Introduction to the Collection Series: Prints & Drawings

Of the many resources found in The Rakow Research Library, prints and drawings are among our most fascinating.  As the Library’s Cataloging Specialist for works in this category, I have the opportunity to surround myself with these items on a daily basis.  Currently, we hold several thousand of these prints and drawings and our collection is constantly expanding.  Each piece contributes to the wealth of information that the Library offers on the history, art, business, and science of glass and glassmaking.

Our prints and drawings are stored flat in a secure, climate-controlled environment in either print boxes or flat file storage units.  And, depending on their fragility and media, they are also matted, housed in mylar (archival quality polyester film), or in acid-free folders, as their continued preservation is of the utmost importance.

Drawing #3 by Anne Gant

Anne Gant, Drawing #3, 2010. Burn marks and pencil on paper ; 27 x 19 cm.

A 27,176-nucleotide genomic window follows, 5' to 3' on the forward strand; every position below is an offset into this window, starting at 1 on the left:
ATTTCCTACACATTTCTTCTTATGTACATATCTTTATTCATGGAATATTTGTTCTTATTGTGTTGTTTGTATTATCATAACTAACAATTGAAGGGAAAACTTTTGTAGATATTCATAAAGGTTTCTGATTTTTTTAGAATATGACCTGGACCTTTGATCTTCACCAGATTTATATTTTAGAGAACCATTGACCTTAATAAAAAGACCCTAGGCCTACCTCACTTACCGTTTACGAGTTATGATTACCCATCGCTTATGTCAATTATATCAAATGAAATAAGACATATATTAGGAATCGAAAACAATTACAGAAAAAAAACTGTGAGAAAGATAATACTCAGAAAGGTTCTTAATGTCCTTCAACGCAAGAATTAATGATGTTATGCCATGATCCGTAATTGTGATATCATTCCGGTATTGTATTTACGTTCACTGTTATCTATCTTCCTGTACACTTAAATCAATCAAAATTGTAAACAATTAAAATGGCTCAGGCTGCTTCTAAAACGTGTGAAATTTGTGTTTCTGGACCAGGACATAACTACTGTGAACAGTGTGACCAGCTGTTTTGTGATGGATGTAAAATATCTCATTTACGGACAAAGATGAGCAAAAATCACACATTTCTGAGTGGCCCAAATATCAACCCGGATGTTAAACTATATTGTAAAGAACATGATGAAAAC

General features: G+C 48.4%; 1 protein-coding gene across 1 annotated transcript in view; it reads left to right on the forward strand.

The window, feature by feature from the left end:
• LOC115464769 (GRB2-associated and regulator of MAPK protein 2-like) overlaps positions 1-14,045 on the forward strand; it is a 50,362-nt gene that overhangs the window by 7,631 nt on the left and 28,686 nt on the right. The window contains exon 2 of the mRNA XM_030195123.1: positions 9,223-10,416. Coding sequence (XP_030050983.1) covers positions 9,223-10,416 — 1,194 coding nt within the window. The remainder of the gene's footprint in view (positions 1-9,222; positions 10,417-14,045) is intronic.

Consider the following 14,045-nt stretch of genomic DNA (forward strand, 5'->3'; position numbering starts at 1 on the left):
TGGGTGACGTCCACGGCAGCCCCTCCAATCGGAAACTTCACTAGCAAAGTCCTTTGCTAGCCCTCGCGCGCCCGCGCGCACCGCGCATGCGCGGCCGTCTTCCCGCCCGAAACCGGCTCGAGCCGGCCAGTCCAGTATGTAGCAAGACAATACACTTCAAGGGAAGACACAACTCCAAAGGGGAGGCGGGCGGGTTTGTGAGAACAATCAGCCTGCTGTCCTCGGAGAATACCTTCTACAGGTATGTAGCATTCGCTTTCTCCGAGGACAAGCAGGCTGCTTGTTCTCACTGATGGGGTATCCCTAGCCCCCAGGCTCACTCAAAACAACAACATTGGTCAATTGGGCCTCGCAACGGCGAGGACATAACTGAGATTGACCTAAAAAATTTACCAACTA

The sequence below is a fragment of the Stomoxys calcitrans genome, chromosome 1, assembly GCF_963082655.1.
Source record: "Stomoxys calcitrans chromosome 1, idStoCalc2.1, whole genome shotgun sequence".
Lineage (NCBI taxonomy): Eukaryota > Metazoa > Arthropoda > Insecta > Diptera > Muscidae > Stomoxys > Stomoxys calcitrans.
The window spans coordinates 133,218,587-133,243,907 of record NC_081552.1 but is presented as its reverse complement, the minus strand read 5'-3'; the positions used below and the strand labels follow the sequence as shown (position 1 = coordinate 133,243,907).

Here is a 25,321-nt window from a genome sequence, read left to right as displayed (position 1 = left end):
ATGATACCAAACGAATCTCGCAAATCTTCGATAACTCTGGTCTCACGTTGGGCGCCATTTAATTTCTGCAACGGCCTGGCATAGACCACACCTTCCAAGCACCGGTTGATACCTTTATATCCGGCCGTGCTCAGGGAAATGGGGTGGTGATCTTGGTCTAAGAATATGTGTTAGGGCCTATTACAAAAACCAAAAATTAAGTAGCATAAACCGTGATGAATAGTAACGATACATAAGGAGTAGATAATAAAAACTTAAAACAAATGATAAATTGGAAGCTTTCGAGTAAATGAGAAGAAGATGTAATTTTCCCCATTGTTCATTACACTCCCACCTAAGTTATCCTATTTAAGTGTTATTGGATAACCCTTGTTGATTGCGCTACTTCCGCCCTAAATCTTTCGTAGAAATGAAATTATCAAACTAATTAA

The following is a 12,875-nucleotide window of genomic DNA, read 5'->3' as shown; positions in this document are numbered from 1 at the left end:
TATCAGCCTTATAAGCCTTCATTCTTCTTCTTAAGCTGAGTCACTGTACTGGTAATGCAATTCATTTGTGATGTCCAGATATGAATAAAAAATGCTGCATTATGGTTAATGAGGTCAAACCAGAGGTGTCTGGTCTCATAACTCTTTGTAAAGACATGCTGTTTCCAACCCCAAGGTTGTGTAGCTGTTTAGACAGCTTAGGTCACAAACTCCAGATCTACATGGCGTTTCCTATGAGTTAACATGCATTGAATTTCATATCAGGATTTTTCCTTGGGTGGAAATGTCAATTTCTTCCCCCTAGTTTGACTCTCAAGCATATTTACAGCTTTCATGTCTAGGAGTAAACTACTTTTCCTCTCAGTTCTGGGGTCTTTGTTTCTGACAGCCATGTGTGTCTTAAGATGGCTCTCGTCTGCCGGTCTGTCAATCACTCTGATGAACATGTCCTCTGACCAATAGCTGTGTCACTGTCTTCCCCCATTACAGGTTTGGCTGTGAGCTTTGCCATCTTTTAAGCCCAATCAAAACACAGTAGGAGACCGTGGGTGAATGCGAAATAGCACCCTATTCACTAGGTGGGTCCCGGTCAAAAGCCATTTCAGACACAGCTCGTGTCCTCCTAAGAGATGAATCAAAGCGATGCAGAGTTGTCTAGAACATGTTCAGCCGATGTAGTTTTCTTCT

Two of my personal favorites are fairly recent acquisitions.  The first is a pyrography by Anne Gant.  Pyrography is a term used to refer to burn marks left on a material by the controlled application of a heated object.  In this case, the artist has used the application of hot glass onto wet sheets of rag paper to create stunning imprints.  Drawing #3 is a pyrography she completed in 2010 of a vessel with two handles on a double layer of Rives BFK cotton rag paper.

Fallbrook vitreograph by Harvey K. Littleton

Harvey K. Littleton, Fallbrook, 1993. Ink and pencil on paper ; 56 x 65 cm.

My second favorite, Fallbrook, is a vitreograph by Harvey K. Littleton, one of the founders of the American Studio Glass movement.  Vitreography is a printmaking technique that uses the altered surface (for example, through cutting) of a glass plate to hold ink for its transfer to paper in an etching press.  This limited edition, four color print was hand printed on Rives BFK acid-free paper in 1993 and was acquired by the Library in 2011.  It captures a piece of Corning’s glassmaking history – the glass plant formerly located on Tioga Avenue, just across the bridge from The Corning Museum of Glass.

Each piece beautifully embodies the artist’s remarkable and unconventional use of glass.

Also inside this collection are prints and drawings that use other forms of media such as chalk, charcoal, watercolor, pencil, and ink.  They are all available to see – just stop by The Rakow Research Library and ask a reference librarian for help.


This is the second installment of the Rakow Research Library’s Introduction to the Collection Series.
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